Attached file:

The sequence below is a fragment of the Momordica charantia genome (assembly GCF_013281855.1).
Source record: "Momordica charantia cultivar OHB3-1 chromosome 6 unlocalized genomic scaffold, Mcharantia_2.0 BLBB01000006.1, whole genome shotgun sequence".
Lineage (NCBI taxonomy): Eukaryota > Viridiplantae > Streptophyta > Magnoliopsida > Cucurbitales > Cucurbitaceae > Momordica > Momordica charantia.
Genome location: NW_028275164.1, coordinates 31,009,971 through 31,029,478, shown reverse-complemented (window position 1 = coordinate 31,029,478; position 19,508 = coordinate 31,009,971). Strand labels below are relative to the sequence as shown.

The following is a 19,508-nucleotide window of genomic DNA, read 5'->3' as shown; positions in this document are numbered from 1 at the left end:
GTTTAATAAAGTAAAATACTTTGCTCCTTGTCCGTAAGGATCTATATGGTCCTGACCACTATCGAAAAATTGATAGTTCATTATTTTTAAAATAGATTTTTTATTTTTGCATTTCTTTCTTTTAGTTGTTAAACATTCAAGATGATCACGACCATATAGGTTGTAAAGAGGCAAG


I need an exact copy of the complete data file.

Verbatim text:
The sequence below is a fragment of the Momordica charantia genome (assembly GCF_013281855.1).
Source record: "Momordica charantia cultivar OHB3-1 chromosome 6 unlocalized genomic scaffold, Mcharantia_2.0 BLBB01000006.1, whole genome shotgun sequence".
Lineage (NCBI taxonomy): Eukaryota > Viridiplantae > Streptophyta > Magnoliopsida > Cucurbitales > Cucurbitaceae > Momordica > Momordica charantia.
Genome location: NW_028275164.1, coordinates 31,009,971 through 31,029,478, shown reverse-complemented (window position 1 = coordinate 31,029,478; position 19,508 = coordinate 31,009,971). Strand labels below are relative to the sequence as shown.

The following is a 19,508-nucleotide window of genomic DNA, read 5'->3' as shown; positions in this document are numbered from 1 at the left end:
GTTTAATAAAGTAAAATACTTTGCTCCTTGTCCGTAAGGATCTATATGGTCCTGACCACTATCGAAAAATTGATAGTTCATTATTTTTAAAATAGATTTTTTATTTTTGCATTTCTTTCTTTTAGTTGTTAAACATTCAAGATGATCACGACCATATAGGTTGTAAAGAGGCAAG